History of Redding Connecticut (CT) Header
Audio Files & Oral History
Books about Redding
Branchville, CT History
Churches in Redding
Churches in Georgetown
Daily History Archives
Donate to the H of R
Early Families of Redding
Early Settlement History
Early Manufacturers
Famous People of Redding
First Telephones in Redding
Flood of 1955
Georgetown, CT History
Georgetown Redevelopment
Gilbert & Bennett History
Hiking Trails in Redding
History of Schools
Huntington Park
Indian Paths thru Redding
Landscape- Farms, Waterways, Geology
Mark Twain in Redding, CT
Little Brick Schoolhouse
Maps of Redding, CT
My brother Sam is dead
News 1966-1992
Old Homes of Redding
Parish History (1729-67)
Pictures of Redding, CT
Putnam Park
RBGC History
Redding Center History
Redding Country Club
Redding Remembered
Redding Ridge History
Summary of Land Use
Wars- Revolutionary, Civil
West Redding History
Sponsors Page
Redding Businesses
Redding Builders
Redding New Construction
Redding Real Estate
Redding Restaurants
Redding Organizations
Redding Town Site
Redding Pilot
Redding Elementary
John Read Middle School
Joel Barlow High School
Region 9 Schools
RBGC Web site
Redding Fire & EMS #1
Mark Twain Library
League of Women Voters
Redding Neighbors & Newcomers
About the Designer
Contact Us


Photos of Mark Twain Library in Redding, Connecticut  

Help me add to this section. Submit your ideas or articles to bcolley@snet.net

Mark Twain Library

"Stormfield," Redding, Conn. October 7, 1908:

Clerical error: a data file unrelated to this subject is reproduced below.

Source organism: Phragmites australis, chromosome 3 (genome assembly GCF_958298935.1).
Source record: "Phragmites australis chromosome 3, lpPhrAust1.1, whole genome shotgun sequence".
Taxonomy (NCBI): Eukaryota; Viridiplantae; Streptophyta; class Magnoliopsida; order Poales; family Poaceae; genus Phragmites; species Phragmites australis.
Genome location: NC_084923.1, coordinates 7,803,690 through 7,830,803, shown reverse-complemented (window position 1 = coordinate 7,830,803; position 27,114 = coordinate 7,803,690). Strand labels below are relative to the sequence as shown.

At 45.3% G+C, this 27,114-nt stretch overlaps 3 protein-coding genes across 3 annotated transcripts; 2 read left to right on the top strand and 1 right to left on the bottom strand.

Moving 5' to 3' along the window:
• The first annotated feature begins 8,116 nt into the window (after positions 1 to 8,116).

"To My Guests

Greetings and Salutation and Prosperity!
And Therewith, Length of Days. Listen:

My fellow farmers of this vicinity have gathered together some hundreds of books and instituted a public library and given it my name. Large contributions of books have been sent to it by Robert Collier, of Collier's Weekly, by Colonel Harvey, of Harper & Brothers, and by Doubleday, Page & Company- all these without coercion; indeed upon the merest hint. The other great publishers will do the like as soon as they hear about this enterprise. The Harper Periodicals, Collier's Weekly, World's Work, Country Life in America, and other magazines are sent gratis to the library- this also without coercion, merely a hint. The hint in due time be extended to other magazines. And so, we have a library..."

On October 11, 1908 a small, unused Chapel on the corner of Umpawaug Rd. and Diamond Hill opened as a temporary library to house the thousands of books Mark Twain donated from his personal collection to the people of Redding. On October 28, 1908, Twain formally dedicated the library, naming himself as first President.

The temporary library was actively used, and a librarian was on hand Wednesdays and Saturday afternoons for the town's people.

Twain didn't stop there. He began raising funds for a permanant library building by charging admission to his personal gatherings, imposing a $1 tax on all male visitors, a luggage tax on all his many famous visitors, and receiving gifts from influencial friends like Andrew Carnegie. On September 21, 1909 he hosted a Library Fund concert at Stormfield in which his daughter Clara Clemens and her future husband Ossip Gabrilowitsch, the Russian pianist, entertained 525 guests.